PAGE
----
Philadelphia Suburbs Lacking High-Quality Pre-K, Studies Say
High-quality preschool education isn't lacking only in Philadelphia, but also in their neighboring suburbs—some of which are considered higher-income, four new reports state.
A series of studies done by the Philadelphia-based advocacy group Public Citizens for Children and Youth found that only 13 percent of pre-K programs in Pennsylvania's Delaware County were considered to be of high quality in 2013. A mere 15 percent were awarded that accolade in Pennsylvania's Chester County, while 18 percent received it in Bucks County, and 20 percent were given it in Montgomery Country.
High-quality programs were defined as those which have teachers who understand age-appropriate ways to teach literacy and mathematics among other subjects, as well the social and emotional development of young children, Shawn Towey, the organization's child-care policy coordinator, told The Philadelphia Inquirer.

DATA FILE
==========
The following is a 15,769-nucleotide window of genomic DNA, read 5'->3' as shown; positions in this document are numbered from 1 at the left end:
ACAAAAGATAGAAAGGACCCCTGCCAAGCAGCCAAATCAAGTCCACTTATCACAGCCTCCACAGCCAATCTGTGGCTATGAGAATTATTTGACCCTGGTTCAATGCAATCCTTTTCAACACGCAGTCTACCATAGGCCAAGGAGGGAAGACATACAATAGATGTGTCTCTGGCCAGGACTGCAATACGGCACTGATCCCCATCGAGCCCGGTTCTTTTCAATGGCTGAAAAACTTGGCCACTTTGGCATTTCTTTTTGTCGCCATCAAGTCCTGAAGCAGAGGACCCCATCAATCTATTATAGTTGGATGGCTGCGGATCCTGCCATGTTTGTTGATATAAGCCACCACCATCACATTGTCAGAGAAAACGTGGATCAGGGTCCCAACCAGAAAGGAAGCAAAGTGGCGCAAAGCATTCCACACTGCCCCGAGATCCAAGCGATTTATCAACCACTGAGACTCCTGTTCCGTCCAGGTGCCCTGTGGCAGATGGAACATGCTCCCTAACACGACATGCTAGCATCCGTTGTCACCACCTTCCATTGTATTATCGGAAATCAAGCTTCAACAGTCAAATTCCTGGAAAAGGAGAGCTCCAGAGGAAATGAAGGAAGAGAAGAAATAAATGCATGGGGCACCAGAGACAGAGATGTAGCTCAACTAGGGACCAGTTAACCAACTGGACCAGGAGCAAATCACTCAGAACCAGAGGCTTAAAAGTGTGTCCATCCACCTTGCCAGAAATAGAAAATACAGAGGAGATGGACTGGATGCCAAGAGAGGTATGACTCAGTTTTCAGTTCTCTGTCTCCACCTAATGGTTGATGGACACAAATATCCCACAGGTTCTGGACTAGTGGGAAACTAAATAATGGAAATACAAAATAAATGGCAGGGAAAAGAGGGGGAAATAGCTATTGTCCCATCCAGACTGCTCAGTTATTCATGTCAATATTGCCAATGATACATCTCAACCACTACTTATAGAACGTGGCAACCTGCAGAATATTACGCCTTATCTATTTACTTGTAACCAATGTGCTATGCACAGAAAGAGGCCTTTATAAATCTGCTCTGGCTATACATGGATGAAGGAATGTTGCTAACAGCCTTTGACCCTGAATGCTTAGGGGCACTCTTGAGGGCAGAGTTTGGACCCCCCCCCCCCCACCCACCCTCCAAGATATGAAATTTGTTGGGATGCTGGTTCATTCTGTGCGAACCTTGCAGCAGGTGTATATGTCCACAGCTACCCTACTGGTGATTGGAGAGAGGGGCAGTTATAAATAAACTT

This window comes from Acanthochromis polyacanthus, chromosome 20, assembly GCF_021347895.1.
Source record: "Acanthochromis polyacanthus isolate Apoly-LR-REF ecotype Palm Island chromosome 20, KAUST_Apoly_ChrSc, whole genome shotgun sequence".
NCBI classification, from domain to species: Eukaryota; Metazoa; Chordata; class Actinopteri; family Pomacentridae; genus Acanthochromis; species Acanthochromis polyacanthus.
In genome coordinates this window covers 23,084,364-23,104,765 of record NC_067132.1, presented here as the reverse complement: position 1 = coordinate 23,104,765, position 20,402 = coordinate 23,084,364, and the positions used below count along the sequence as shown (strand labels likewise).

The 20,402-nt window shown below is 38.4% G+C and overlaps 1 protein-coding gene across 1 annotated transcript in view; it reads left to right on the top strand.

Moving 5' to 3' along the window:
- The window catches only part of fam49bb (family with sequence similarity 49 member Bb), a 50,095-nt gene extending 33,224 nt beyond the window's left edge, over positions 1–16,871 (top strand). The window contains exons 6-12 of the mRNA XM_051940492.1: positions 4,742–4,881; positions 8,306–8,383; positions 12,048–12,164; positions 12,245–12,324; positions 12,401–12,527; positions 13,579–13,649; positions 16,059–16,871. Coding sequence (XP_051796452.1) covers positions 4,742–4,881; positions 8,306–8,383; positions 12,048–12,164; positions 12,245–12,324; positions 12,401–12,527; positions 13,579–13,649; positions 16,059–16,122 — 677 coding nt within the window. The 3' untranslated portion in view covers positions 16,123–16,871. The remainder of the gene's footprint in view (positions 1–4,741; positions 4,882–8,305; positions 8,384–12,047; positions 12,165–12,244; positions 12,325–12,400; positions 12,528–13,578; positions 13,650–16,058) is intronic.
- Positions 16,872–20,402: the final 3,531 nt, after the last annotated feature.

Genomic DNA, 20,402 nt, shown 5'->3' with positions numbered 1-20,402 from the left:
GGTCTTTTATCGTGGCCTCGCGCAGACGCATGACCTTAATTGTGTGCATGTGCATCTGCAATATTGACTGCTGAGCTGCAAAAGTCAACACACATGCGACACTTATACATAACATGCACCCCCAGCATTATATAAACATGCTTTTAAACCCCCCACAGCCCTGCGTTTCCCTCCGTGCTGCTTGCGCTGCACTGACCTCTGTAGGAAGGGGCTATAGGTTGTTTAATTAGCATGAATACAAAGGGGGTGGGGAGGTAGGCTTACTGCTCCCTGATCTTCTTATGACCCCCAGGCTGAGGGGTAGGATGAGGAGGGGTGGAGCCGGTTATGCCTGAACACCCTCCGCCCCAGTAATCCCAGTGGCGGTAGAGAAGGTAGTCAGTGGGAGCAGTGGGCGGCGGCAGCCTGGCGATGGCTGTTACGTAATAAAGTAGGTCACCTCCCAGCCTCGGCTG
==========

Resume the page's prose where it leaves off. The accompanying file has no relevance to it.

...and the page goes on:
"There's a vast difference between babysitting and high-quality early-learning opportunities," Towey said.
High-quality subsidized federal and state programs were deemed very difficult to access: The number of 3- and 4-year-old children who qualify for Pennsylvania's Pre-K Counts and Head Start programs far exceed supply.
In Chester County, for example, 68 slots were offered for 4,372 eligible students while in Pennsylvania's Delaware County 326 seats were available where 7,193 students qualified.
Only a handful of children in the Philadelphia suburbs attended high-quality programs—4 percent in Delaware and Bucks counties, 6.5 percent in Chester, and 7 percent in Montgomery counties, the reports stated.
The studies were compiled using data from the state Office of Development and Early Learning, which is run by the Department of Public Welfare and the Department of Education, the reports state.
The report on Bucks County, called "The Bottom Line is Children: Public Education in Bucks County," is available on the organization's website.
Data for other suburban Philadelphia counties were provided to Education Week ahead of their unveiling, but will be available to all on that site later this week, said Anthony Hopkins, the organization's communications director.